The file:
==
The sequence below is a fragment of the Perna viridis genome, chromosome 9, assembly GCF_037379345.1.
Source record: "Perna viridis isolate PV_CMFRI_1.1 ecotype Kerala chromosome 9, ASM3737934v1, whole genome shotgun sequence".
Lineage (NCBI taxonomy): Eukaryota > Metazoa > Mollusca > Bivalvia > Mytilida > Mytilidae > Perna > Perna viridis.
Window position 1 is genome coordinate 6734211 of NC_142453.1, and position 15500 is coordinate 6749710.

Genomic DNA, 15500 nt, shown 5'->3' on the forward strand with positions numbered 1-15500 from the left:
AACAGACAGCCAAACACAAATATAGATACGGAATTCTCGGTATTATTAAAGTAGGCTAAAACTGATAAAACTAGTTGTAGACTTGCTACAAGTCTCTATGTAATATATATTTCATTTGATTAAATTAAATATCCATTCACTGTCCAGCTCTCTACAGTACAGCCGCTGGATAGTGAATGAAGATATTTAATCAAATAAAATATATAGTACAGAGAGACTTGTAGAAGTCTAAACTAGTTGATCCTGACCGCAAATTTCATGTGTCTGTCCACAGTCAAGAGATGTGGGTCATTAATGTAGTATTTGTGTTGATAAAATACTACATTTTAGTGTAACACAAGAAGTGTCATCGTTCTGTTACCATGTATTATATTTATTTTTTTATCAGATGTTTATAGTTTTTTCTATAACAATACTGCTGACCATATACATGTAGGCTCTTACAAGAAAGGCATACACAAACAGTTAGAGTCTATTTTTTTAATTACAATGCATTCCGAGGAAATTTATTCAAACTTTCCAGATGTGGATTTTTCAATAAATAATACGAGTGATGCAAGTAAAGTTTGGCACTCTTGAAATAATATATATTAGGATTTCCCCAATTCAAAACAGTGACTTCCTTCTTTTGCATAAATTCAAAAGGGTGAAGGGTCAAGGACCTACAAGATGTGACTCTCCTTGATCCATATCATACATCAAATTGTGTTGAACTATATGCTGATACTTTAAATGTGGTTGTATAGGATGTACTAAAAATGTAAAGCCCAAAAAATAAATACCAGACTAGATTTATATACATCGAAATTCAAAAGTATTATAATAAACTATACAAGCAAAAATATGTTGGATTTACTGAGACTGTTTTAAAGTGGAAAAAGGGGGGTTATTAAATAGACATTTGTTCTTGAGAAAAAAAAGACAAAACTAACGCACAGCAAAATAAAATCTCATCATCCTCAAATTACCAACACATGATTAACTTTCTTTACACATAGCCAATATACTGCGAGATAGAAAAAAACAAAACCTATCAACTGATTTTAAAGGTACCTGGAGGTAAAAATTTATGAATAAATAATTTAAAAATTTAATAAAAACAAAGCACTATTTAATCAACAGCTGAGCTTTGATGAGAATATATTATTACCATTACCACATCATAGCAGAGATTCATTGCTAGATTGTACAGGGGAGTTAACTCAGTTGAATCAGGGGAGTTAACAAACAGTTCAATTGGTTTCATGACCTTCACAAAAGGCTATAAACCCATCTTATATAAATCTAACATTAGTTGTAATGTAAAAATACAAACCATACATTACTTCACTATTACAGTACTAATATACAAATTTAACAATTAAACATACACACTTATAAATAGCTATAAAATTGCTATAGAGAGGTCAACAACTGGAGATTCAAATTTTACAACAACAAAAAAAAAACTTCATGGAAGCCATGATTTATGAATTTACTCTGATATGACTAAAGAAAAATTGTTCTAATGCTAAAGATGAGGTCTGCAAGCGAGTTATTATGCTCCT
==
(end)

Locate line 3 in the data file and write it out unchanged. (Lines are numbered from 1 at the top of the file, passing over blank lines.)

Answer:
Lineage (NCBI taxonomy): Eukaryota > Metazoa > Mollusca > Bivalvia > Mytilida > Mytilidae > Perna > Perna viridis.